with a great mixing of intellectual ecstasy into the ineffable
experience of art. I hope to avoid both the trivialization of the
point of an aesthetic through insistence on the primacy of
experience or the obscurantist position that aesthetics is not to
be described. Most aspects of things human attain their greatest
power when they are described to other humans. To rephrase, there
is a clear difference between a sexual encounter and the report
of that encounter whispered to a confidante - however delicious
both experiences may be - and so it is with critics of art and to
a lesser degree with aestheticians. In fact, just about any human
focus can be turned into an aesthetic. Nothing we have seen of
non-western art from the totemic to the highly stylized alter
this need for a pragmatic approach.

Now we are ready to consider the question of a 'computer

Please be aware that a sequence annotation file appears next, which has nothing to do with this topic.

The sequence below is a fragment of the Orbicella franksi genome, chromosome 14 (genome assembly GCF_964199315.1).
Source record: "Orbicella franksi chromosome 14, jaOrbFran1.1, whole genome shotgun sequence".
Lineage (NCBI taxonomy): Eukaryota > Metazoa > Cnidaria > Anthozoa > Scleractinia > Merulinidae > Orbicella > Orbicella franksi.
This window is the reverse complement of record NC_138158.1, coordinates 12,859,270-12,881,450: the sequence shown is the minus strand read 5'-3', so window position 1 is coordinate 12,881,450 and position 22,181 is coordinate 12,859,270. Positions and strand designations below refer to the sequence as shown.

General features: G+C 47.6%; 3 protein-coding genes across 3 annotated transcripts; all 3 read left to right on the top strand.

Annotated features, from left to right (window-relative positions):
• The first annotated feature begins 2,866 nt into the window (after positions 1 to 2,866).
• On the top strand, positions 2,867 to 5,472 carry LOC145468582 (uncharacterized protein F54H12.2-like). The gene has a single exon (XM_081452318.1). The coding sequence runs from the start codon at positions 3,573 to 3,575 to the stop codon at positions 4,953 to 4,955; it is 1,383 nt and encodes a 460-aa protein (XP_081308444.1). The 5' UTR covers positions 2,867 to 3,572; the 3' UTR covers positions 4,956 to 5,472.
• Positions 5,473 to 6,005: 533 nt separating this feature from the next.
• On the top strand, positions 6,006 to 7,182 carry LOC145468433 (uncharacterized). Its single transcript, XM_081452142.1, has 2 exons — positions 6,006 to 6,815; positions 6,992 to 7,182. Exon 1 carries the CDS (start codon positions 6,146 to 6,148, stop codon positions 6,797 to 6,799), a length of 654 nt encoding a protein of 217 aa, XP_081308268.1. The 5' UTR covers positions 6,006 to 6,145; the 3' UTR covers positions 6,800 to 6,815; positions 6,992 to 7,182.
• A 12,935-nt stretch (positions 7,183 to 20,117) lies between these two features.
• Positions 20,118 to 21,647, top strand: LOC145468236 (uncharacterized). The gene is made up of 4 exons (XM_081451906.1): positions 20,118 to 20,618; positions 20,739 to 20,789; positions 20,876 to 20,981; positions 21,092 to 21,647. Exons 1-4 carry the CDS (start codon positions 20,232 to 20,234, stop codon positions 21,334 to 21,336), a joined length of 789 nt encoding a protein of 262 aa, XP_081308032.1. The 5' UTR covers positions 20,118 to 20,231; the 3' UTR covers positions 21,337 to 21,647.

aesthetic.' A Prolegomena to a computer aesthetic will have to
separate some radically different, perhaps an infinite number of
different foci. Working in the tradition of 19th century
aesthetics, we will quickly halve the field and hope something
holds: 1. the aesthetic of using a computer and 2. the aesthetic
of representing on the computer. That will hold only for a brief
moment, long enough to divide the 'use' half into 1. creating
algorithms and using algorithms. The 'representation' half we
will divide into textually represented ideas 2. numerically
represented ideas and 3. visually represented artifacts.

Three cuts of a 'computer aesthetic:'


use creating algorithm programming interface
using algorithm user interface

representation text word processing
syntax analysis
numbers spreadsheet
statistical routines
pictures selection and juxtaposition
color and shape separation